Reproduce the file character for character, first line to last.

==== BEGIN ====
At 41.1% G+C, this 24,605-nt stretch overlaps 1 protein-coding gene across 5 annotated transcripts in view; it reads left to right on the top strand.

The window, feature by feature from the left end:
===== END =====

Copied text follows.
At 41.1% G+C, this 24,605-nt stretch overlaps 1 protein-coding gene across 5 annotated transcripts in view; it reads left to right on the top strand.

The window, feature by feature from the left end: